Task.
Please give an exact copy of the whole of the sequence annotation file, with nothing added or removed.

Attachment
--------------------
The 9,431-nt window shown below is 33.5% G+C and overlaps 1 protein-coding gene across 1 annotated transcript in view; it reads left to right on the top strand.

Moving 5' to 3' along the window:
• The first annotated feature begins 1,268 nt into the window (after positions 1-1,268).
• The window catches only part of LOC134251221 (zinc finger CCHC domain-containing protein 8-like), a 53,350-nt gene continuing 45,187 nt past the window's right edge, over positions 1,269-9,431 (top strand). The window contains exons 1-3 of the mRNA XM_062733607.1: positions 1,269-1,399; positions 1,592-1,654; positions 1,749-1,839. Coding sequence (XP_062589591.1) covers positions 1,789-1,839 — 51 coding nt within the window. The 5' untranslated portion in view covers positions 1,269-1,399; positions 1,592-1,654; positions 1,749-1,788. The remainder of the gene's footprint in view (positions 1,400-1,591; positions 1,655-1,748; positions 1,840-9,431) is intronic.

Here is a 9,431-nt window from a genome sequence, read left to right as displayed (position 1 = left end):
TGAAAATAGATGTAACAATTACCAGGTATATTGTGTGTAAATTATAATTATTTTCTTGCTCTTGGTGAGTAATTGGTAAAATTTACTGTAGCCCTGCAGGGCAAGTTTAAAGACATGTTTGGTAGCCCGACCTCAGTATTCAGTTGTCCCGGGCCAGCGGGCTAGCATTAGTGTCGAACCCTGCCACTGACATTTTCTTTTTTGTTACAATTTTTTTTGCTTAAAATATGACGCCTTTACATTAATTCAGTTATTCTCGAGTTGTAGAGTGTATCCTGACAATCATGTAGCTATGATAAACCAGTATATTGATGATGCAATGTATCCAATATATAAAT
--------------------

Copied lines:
The 9,431-nt window shown below is 33.5% G+C and overlaps 1 protein-coding gene across 1 annotated transcript in view; it reads left to right on the top strand.

Moving 5' to 3' along the window:
• The first annotated feature begins 1,268 nt into the window (after positions 1-1,268).
• The window catches only part of LOC134251221 (zinc finger CCHC domain-containing protein 8-like), a 53,350-nt gene continuing 45,187 nt past the window's right edge, over positions 1,269-9,431 (top strand). The window contains exons 1-3 of the mRNA XM_062733607.1: positions 1,269-1,399; positions 1,592-1,654; positions 1,749-1,839. Coding sequence (XP_062589591.1) covers positions 1,789-1,839 — 51 coding nt within the window. The 5' untranslated portion in view covers positions 1,269-1,399; positions 1,592-1,654; positions 1,749-1,788. The remainder of the gene's footprint in view (positions 1,400-1,591; positions 1,655-1,748; positions 1,840-9,431) is intronic.

Here is a 9,431-nt window from a genome sequence, read left to right as displayed (position 1 = left end):
TGAAAATAGATGTAACAATTACCAGGTATATTGTGTGTAAATTATAATTATTTTCTTGCTCTTGGTGAGTAATTGGTAAAATTTACTGTAGCCCTGCAGGGCAAGTTTAAAGACATGTTTGGTAGCCCGACCTCAGTATTCAGTTGTCCCGGGCCAGCGGGCTAGCATTAGTGTCGAACCCTGCCACTGACATTTTCTTTTTTGTTACAATTTTTTTTGCTTAAAATATGACGCCTTTACATTAATTCAGTTATTCTCGAGTTGTAGAGTGTATCCTGACAATCATGTAGCTATGATAAACCAGTATATTGATGATGCAATGTATCCAATATATAAAT